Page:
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Article
March 1991

Pupillary and Electroretinographic Abnormalities in a Family With Neuronal Intranuclear Hyaline Inclusion Disease

Author Affiliations

From the W. K. Kellogg Eye Center (Drs Arrindell, Trobe, and Sieving) and Departments of Ophthalmology (Drs Arrindell, Trobe, and Sieving), Neurology (Dr Trobe), and Internal Medicine (Gastroenterology) (Dr Barnett), University of Michigan Medical Center, Ann Arbor.

Arch Ophthalmol. 1991;109(3):373-378. doi:10.1001/archopht.1991.01080030075043
Abstract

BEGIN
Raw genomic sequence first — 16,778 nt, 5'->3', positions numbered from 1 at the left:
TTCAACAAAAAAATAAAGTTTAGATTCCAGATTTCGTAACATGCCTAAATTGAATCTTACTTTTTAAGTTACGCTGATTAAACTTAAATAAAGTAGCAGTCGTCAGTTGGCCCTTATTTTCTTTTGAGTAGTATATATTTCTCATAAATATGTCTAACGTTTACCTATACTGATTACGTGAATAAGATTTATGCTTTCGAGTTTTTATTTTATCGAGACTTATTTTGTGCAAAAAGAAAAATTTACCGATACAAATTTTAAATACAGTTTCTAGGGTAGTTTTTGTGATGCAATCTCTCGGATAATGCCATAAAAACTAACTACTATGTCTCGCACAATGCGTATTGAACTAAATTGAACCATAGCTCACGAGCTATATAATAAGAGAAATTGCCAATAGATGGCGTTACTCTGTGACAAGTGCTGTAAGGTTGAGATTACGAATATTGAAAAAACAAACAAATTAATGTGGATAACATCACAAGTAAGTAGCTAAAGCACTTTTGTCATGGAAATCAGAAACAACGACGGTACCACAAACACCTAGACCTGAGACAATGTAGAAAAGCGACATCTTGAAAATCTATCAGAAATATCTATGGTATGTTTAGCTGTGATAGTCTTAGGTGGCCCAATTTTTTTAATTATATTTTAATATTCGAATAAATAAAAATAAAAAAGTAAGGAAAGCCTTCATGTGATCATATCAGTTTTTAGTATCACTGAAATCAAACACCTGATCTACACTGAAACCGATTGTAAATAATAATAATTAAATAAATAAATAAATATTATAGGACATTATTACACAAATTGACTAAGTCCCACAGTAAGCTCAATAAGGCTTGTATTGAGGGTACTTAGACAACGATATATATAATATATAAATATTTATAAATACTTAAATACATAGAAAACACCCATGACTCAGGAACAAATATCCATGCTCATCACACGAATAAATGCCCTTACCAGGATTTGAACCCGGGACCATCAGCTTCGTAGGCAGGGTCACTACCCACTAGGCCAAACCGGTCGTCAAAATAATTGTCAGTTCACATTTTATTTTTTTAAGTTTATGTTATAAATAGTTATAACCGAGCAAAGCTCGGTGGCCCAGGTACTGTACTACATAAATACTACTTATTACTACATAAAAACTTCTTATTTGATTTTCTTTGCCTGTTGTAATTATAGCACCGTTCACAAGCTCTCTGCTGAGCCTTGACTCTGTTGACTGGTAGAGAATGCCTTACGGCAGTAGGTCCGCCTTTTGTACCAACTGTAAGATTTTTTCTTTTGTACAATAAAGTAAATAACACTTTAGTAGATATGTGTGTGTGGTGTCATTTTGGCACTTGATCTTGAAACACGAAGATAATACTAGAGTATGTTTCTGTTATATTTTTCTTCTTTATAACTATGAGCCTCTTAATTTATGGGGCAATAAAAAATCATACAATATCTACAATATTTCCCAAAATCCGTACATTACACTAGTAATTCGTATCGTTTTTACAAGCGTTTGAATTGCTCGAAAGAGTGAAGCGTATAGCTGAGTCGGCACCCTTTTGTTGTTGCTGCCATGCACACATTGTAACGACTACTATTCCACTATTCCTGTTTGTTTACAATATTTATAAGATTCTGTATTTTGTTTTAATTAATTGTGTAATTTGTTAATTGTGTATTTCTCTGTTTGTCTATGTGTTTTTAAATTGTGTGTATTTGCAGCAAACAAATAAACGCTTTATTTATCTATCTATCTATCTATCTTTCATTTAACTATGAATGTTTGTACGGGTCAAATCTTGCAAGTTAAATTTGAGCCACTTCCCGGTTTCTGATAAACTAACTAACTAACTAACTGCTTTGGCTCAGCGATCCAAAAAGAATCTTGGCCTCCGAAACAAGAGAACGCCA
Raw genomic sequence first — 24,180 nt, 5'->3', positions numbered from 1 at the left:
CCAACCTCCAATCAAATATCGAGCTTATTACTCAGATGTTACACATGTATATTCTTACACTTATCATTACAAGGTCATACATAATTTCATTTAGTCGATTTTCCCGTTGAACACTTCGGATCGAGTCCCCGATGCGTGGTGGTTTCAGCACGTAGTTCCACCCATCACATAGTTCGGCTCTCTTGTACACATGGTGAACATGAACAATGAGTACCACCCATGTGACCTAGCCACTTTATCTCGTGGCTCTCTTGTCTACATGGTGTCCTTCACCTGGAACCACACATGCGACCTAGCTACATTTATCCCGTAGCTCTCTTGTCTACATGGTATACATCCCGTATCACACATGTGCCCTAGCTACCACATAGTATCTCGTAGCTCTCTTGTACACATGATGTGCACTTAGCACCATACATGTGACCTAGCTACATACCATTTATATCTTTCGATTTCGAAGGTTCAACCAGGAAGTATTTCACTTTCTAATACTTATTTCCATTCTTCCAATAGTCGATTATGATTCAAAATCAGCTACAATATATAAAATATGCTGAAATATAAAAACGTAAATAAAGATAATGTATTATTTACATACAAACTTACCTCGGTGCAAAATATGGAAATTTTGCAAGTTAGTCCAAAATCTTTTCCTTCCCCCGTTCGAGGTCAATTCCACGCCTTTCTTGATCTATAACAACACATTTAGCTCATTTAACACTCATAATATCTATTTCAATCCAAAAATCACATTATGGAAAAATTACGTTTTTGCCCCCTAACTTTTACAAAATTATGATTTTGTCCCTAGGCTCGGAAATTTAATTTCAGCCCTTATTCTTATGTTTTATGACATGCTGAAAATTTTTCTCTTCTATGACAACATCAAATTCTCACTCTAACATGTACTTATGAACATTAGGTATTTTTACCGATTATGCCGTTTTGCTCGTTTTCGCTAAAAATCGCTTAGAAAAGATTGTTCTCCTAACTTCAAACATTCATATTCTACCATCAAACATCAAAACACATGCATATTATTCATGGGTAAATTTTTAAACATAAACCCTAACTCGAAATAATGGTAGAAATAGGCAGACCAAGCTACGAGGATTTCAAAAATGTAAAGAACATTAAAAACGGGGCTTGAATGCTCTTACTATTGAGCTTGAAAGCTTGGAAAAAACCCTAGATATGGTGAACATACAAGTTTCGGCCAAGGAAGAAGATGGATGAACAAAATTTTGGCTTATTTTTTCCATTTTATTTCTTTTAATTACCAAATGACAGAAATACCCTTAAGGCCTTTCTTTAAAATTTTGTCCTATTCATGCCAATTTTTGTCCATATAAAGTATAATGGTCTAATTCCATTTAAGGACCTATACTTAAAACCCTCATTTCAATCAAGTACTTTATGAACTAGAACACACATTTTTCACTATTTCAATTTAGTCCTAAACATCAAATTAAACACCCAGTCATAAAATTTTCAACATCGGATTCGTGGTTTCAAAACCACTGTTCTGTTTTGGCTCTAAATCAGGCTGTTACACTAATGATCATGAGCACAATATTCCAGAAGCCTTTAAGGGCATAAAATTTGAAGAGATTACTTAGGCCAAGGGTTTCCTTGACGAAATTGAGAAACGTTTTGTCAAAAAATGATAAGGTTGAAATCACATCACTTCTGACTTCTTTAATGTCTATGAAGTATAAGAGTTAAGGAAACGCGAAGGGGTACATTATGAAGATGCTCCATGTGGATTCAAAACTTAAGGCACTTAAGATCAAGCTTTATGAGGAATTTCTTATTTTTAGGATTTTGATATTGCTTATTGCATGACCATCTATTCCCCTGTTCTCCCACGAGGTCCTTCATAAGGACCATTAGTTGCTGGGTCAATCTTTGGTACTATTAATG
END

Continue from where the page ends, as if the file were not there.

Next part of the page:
• Abnormal pupillary function and a severely depressed electroretinogram were found in four members of a family with neuronal intranuclear hyaline inclusion disease, an idiopathic degenerative disorder that involves the central and peripheral nervous systems. Symptoms were limited to the gastrointestinal system and consisted principally of abdominal pain, constipation, and severe weight loss. The discovery of light-fixed pupils in the propositus led to the first antemortem diagnosis by rectal biopsy in two generations of this family. Abnormalities of gastrointestinal motility and pupillary reactions constituted the only objective evidence of autonomic dysfunction; the abnormal electroretinogram was the only evidence of central nervous system dysfunction.

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